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Planning Your Import

Salesmatrix was originally designed to cater for business transactions.

‘Customer A buys Product B from Sales Channel C in Period D’ with values for the sale value, the sale cost and the units of product sold analysed.

This transaction, while wide-ranging, does not cover all aspects of the analysis requirements of all business. Hence, we have designed Salesmatrix to cater to other business transactions. For example:

Client A has Staff Person B perform Work type C in Period D.

Customer A buys a component of Product-Group B from Sales Channel C in Period D.

Customer from Postcode A buys Product B etc.

Or even analysing purchases.

Supplier A provides Product B to Location C in Period D.

The import wizard and the stored scripts provide the ability to change modify the imported data to suit any of the above scenarios and of course any others where there are 4 key dimensions.

The Script files (*.SMD) files are text documents that store the rules for importing data. All dimensions of the import can be modified in these scripts and the details of what the contents are is outlined in the section Using Scripts to Automate Imports

On each of the four data pages in the import wizard is the option check-box ‘Use Custom Script?’ If data fields are entered into the Links screen, clicking this button will display the current SQL select statement that is to be sent to the ODBC driver and then to the accounting software database.

Once the custom scripts entry area is shown and has text in it, this text is not modified until it is cleared completely. If changes have been made to the linking fields, the query must be refreshed by completely deleting the custom query text in the entry area. Recheck the ‘Use Custom Script’ box and the modified custom script will be displayed.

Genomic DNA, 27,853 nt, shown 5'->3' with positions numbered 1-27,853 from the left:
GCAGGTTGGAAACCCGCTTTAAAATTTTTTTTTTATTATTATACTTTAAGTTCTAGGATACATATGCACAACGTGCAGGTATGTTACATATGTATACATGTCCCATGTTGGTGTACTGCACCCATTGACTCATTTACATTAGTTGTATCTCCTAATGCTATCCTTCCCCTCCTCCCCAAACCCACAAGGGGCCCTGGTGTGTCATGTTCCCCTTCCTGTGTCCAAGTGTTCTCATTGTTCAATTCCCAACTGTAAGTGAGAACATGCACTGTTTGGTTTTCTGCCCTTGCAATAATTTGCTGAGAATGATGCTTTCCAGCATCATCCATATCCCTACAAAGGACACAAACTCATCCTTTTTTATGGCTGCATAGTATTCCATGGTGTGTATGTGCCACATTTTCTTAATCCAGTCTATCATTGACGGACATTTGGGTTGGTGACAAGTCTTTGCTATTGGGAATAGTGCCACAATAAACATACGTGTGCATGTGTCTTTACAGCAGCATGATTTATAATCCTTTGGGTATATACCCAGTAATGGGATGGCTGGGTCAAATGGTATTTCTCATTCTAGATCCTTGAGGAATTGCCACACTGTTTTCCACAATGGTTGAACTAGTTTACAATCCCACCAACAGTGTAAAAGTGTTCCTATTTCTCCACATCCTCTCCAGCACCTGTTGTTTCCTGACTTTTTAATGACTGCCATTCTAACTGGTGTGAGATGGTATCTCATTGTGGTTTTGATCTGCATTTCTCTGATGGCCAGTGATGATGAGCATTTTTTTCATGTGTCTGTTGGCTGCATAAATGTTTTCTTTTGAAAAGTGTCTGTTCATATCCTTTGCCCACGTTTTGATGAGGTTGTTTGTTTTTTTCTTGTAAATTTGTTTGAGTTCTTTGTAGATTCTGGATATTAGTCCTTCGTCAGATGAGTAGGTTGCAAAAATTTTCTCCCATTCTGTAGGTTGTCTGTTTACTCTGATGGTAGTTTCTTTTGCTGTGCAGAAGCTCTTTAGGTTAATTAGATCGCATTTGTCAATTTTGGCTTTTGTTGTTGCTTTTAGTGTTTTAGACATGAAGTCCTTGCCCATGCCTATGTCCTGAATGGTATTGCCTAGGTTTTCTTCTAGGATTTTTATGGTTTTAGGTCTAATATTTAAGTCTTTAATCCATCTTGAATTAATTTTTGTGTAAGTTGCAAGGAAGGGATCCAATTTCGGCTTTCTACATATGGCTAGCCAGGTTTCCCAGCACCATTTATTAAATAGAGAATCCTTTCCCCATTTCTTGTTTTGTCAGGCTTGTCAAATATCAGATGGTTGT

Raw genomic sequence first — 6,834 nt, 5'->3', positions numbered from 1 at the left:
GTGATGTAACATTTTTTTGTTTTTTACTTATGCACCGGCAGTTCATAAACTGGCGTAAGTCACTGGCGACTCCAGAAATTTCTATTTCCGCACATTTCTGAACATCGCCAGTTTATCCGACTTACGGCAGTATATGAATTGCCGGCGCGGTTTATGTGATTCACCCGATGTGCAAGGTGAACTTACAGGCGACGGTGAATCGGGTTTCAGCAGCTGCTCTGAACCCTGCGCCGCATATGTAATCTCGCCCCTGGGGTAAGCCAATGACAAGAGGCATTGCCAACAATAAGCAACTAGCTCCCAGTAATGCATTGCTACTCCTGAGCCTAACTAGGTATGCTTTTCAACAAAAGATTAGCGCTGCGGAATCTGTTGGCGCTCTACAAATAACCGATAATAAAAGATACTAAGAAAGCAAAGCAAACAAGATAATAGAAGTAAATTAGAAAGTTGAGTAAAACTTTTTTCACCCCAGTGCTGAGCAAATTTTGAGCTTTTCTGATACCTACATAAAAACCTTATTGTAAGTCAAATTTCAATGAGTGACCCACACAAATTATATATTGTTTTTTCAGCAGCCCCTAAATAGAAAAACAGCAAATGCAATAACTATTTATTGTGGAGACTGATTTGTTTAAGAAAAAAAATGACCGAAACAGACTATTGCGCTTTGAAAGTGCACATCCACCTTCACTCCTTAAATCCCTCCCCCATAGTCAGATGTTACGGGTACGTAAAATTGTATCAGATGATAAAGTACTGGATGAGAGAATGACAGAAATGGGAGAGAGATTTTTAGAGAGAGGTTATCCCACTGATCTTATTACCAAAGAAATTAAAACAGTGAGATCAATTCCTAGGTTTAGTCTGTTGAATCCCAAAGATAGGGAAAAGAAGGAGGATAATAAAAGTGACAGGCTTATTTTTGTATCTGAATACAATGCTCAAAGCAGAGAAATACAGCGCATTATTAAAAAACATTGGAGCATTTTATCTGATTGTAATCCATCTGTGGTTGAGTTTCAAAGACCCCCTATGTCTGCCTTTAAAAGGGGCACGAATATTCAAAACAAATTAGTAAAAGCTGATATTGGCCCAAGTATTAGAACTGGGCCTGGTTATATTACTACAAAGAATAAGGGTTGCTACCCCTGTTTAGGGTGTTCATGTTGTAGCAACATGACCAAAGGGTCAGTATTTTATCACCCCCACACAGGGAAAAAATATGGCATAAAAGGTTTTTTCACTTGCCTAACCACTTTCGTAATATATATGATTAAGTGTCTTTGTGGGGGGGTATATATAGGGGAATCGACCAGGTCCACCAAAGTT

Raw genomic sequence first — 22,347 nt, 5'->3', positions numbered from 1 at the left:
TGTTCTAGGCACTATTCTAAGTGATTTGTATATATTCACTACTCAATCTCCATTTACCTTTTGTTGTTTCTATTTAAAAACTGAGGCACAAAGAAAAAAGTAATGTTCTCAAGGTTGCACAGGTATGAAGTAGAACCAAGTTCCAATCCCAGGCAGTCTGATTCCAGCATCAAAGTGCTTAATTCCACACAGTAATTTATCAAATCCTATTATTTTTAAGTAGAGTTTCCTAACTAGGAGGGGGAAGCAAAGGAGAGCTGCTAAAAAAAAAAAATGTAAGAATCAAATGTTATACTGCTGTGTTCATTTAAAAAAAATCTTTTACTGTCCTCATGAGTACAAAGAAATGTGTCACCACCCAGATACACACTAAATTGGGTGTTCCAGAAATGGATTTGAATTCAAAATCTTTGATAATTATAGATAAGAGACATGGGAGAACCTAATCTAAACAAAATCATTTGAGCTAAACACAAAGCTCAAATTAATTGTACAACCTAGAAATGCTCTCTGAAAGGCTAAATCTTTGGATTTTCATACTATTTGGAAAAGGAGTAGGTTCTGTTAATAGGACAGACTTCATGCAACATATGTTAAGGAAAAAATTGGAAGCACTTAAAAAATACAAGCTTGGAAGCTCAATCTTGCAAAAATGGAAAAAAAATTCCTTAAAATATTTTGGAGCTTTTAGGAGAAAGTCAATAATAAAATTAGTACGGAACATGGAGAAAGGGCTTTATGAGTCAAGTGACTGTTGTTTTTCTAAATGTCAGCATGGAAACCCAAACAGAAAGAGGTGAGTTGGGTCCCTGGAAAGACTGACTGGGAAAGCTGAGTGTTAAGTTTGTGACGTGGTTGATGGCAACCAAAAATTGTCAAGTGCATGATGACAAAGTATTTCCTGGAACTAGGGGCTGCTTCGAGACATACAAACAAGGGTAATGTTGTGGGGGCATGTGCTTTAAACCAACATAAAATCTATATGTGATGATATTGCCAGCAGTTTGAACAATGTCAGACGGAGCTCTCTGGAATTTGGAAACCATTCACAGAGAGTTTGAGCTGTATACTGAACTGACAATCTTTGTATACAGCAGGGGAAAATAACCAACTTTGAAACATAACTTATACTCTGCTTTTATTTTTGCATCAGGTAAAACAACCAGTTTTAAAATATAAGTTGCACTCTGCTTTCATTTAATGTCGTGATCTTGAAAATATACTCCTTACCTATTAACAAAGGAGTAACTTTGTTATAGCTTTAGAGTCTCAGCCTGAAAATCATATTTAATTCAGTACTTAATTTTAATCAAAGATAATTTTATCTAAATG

The only limitations to the complexity of the selection statement are the limitations of the particular ODBC driver that is used to query the accounting data. If the driver supports multiple joins and union statements etc., then they can be employed when selecting datasets into Salesmatrix.

Default column names

To enable Salesmatrix to discern where each column of data returned is mapped to, the default script uses an ‘AS’ clause to name the column returned.

The following table lists the AS clause names used by Salesmatrix.

Transaction Selection:
  • CCUSTID Field that links to Customer ID .
  • CSMANID Field that links to Sales Channel ID.
  • DTRANDATE Transaction Date Field.
  • CPRODID Field that links to Product ID.
  • NVALUE Value of Transaction.
  • NUNITS No of Units in Transaction.
  • NCOST Cost of Transaction.
Customer Selection:
  • CID Unique ID for Customer.
  • CNAME Customer description.
  • CCAT1 First Analysis Category for Customer.
  • CCAT2, CCAT3, CCAT4, CCAT5 Second etc. Analysis Categories for Customer.
  • MDesc Field for Customer Notes. These notes can be set to pop-up on the grid when the user's mouse hovers over the customer name
  • CContact Name of Customer Contact.
  • CEmail Email of Customer Contact.
  • CPhone1 Phone number of Customer Contact.
  • CPhone2 Second Ph number for Customer Contact.
Product Selection:
  • CID Unique ID for Product.
  • CNAME Product description.
  • PCAT1 First Analysis Category for Product.
  • PCAT2 Second Analysis Category for Product.
  • MDesc Field for Product Notes. These notes can be set to pop-up on the grid when the user's mouse hovers over the customer name.
Sales Person/Channel Selection:
  • CID Unique ID for Sales Person.
  • CNAME Sales Person description.
  • SCAT1 First Analysis Category for Sales Person.
  • SCAT2 Second Analysis Category for Sales Person.

What to do if the data doesn’t import?

Once a script has been written or modified, very often there are issues with the data. During the import, you may see a dialogue ‘Errors occurred during Loading. Continue?’ This is a sign that one or more of the four selection scripts did not complete correctly.

Checking the data returned may give some clues as to where the issue lies.

If no value data comes into Salesmatrix there are some steps you can take to check where the issue is.

  1. Check to see if there are transactions in the accounting database for the date range entered.
  2. After the import go to the File Properties menu item. That will show various information regarding the import including details of the SQL used during the import process. If this screen is unable to be viewed, Salesmatrix writes a file to disk named ‘SQL.log’. This is a list of the selection statements and the errors that are returned. This may give you an idea of where the errors are originating.
  3. You can test the SQL in a database query tool like MS-Query or MS Access to determine whether the query is correctly returning data.